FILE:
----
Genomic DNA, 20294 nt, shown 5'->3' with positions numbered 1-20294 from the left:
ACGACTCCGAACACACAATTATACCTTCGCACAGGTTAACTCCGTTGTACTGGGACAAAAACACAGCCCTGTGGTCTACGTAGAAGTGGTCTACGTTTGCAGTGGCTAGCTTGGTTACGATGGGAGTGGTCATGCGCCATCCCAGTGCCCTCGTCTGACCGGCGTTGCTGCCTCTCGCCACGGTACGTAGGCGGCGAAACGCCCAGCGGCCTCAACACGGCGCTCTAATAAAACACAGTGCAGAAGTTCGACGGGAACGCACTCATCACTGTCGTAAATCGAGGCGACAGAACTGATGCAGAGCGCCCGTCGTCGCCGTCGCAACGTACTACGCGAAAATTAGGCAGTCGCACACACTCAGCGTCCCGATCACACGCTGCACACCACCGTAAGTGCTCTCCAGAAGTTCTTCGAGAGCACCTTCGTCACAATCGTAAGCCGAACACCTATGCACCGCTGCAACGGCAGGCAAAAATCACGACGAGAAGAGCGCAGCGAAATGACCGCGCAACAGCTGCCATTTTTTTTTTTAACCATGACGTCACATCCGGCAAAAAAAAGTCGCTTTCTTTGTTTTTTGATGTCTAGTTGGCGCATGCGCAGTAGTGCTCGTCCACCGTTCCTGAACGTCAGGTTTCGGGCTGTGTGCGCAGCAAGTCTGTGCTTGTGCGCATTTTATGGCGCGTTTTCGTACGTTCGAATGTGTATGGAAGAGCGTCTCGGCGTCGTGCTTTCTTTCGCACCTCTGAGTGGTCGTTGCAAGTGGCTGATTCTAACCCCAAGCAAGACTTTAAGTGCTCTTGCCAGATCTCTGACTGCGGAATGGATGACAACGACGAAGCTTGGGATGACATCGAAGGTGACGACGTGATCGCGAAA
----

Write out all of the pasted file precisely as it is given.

Genomic DNA, 20294 nt, shown 5'->3' with positions numbered 1-20294 from the left:
ACGACTCCGAACACACAATTATACCTTCGCACAGGTTAACTCCGTTGTACTGGGACAAAAACACAGCCCTGTGGTCTACGTAGAAGTGGTCTACGTTTGCAGTGGCTAGCTTGGTTACGATGGGAGTGGTCATGCGCCATCCCAGTGCCCTCGTCTGACCGGCGTTGCTGCCTCTCGCCACGGTACGTAGGCGGCGAAACGCCCAGCGGCCTCAACACGGCGCTCTAATAAAACACAGTGCAGAAGTTCGACGGGAACGCACTCATCACTGTCGTAAATCGAGGCGACAGAACTGATGCAGAGCGCCCGTCGTCGCCGTCGCAACGTACTACGCGAAAATTAGGCAGTCGCACACACTCAGCGTCCCGATCACACGCTGCACACCACCGTAAGTGCTCTCCAGAAGTTCTTCGAGAGCACCTTCGTCACAATCGTAAGCCGAACACCTATGCACCGCTGCAACGGCAGGCAAAAATCACGACGAGAAGAGCGCAGCGAAATGACCGCGCAACAGCTGCCATTTTTTTTTTTAACCATGACGTCACATCCGGCAAAAAAAAGTCGCTTTCTTTGTTTTTTGATGTCTAGTTGGCGCATGCGCAGTAGTGCTCGTCCACCGTTCCTGAACGTCAGGTTTCGGGCTGTGTGCGCAGCAAGTCTGTGCTTGTGCGCATTTTATGGCGCGTTTTCGTACGTTCGAATGTGTATGGAAGAGCGTCTCGGCGTCGTGCTTTCTTTCGCACCTCTGAGTGGTCGTTGCAAGTGGCTGATTCTAACCCCAAGCAAGACTTTAAGTGCTCTTGCCAGATCTCTGACTGCGGAATGGATGACAACGACGAAGCTTGGGATGACATCGAAGGTGACGACGTGATCGCGAAA